Sentence C-035/16 of the Constitutional Court of Colombia (Alberto Castilla et al v. Colombia)
Citizens presented constitutional claims against several provisions of the laws that approved the 2010-2014 National Development Plan (Law 1450 of 2011) and the 2014-2018 National Development Plan (Law 1753 of 2015).
The Constitutional Court nullified a portion of Law 1753 that would have allowed existing license holders to extract minerals, oil, and gas in páramos (high-elevation wetlands), notwithstanding a general moratorium on mining activities in these ecologically important areas. The páramos provide vital environmental services in regulating the hydrological cycle and sequestering carbon; therefore, according to the Court, the government of Colombia must protect páramos as part of its duty to fulfill the constitutional right to a healthy environment and to water. The Court explained:“[E]nvironmental protection prevails before economic rights acquired by private persons by means of environmental permits and concession contracts when it is proven that the activity produces harm, or when there is reason to apply the precautionary principle to avoid harm to non-renewable natural resources or to human health.” Para. 128.
In addition, the Constitutional Court found provisions in Law 1753 to be unconstitutional because they deprived displaced victims of armed conflict of their right to seek restitution of their land. The land had been appropriated for “projects of national strategic interest” (designated by the Spanish acronym “PINE”) such as resource extraction and infrastructure development. The Court found “a criterion of convenience, such as the case of the development of projects of national strategic interest, whose nature is purely economic, can not triumph over the protection of fundamental rights consecrated in benefit of subjects of special constitutional protection, as is the case of victims of armed conflict.” Para. 73. The Court went on to strike down other parts of Law 1753 authorizing the government of Colombia to unilaterally expropriate land for projects of national strategic interest because the scope of said authority would impede rights to access to justice, to defense and to due process, and violates the constitutional principle of administrative efficiency.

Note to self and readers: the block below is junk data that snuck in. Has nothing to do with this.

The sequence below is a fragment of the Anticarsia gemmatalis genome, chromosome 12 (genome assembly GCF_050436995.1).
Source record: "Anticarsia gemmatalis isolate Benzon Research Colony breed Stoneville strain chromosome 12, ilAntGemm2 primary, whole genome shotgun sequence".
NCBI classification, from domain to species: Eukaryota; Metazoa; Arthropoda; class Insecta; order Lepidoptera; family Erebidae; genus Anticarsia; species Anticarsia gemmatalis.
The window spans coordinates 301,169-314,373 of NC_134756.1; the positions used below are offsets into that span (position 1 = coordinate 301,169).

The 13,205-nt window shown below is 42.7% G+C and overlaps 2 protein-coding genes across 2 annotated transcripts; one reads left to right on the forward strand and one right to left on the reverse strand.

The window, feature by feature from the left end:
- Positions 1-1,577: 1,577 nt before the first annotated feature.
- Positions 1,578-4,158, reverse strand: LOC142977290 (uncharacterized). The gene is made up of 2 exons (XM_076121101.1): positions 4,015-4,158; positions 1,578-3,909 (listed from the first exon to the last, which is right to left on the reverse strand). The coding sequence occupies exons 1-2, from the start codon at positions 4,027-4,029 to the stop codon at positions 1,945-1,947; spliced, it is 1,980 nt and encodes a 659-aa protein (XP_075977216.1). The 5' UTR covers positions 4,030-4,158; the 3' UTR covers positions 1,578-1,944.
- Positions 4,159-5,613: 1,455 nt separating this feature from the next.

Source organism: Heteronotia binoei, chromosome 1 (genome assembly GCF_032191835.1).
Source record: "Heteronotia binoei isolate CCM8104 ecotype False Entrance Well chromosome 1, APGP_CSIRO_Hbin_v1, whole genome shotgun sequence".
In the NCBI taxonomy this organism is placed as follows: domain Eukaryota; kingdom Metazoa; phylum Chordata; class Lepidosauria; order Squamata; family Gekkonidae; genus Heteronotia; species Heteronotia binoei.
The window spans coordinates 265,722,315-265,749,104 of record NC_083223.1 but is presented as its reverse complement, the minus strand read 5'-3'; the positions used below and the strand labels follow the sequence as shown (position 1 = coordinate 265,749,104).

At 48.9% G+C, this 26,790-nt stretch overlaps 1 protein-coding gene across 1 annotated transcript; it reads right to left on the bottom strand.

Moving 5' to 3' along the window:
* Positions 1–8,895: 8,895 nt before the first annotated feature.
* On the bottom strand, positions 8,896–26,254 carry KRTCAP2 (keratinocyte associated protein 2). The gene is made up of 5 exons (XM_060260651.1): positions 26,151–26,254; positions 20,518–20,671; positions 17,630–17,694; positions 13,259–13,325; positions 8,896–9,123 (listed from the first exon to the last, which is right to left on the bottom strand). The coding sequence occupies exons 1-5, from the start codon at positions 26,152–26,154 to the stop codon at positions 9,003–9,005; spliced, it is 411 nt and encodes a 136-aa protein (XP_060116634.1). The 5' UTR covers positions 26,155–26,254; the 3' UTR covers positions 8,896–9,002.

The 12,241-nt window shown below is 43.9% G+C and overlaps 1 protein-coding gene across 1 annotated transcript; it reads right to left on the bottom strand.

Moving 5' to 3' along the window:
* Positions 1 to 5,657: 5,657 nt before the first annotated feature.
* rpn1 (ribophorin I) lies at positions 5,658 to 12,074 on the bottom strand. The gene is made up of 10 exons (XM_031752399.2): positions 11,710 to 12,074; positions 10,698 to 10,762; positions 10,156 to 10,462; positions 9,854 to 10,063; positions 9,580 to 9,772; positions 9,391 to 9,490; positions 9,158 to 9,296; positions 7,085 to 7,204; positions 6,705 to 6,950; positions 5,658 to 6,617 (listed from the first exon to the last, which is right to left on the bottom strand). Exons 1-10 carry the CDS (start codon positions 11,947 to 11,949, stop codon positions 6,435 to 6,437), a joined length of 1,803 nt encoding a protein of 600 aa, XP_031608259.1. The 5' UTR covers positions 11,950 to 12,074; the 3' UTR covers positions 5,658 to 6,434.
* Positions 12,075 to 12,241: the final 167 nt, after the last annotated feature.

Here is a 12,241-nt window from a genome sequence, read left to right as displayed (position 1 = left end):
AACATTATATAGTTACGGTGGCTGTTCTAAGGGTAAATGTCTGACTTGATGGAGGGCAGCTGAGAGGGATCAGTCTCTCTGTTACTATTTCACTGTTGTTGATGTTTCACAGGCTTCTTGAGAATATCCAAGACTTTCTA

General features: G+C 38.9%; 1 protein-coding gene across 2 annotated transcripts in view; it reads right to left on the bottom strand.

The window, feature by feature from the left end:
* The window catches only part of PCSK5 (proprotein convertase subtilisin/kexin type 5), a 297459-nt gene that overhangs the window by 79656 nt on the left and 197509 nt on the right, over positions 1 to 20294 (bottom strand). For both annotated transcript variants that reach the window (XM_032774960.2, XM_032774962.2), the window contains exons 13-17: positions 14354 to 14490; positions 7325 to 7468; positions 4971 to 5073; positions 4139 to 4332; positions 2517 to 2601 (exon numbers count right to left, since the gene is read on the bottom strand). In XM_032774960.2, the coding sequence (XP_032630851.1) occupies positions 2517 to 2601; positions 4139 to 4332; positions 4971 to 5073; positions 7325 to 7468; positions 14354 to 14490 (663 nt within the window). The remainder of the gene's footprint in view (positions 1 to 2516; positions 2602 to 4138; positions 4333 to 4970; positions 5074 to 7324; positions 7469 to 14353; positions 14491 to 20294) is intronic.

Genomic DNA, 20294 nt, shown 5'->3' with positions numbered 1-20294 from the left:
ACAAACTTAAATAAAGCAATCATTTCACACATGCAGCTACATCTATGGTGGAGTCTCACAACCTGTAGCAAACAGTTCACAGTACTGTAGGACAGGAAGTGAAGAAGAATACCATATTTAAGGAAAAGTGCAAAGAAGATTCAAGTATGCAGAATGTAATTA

The Constitutional Court reviewed provisions in Law 1450 and Law 1753 that create and expand Strategic Mining Reserve Areas. The Court determined that the designation of Strategic Mining Reserve Areas does not commit these areas to be exclusively or necessarily used for mining and, therefore, does not infringe on constitutional mandates to protect agricultural workers, agricultural production, and the environment. As for the plaintiffs’ allegations that those provisions creating and expanding Strategic Mining Reserve Areas violate constitutional principles of territorial autonomy, concurrent powers, and coordination, the Court determined that those provisions are compatible with such principles as long as the definition and concession of said areas are compatible with territorial planning instruments and local governments’ constitutional authority to regulate land use, and as long as local governments are guaranteed a reasonable degree of participation in the selection and concession of said areas. The Court also declared constitutional the provision (section 2 of Art. 173 of Law 1753) that establishes the procedure for delimiting páramos, with the condition that if the Ministry of Environment and Sustainable Development diverges from the reference area established by the Alexander von Humboldt Institute for delimitation of páramos, it must explicitly base its decision upon a scientific criterion that provides a greater degree of protection.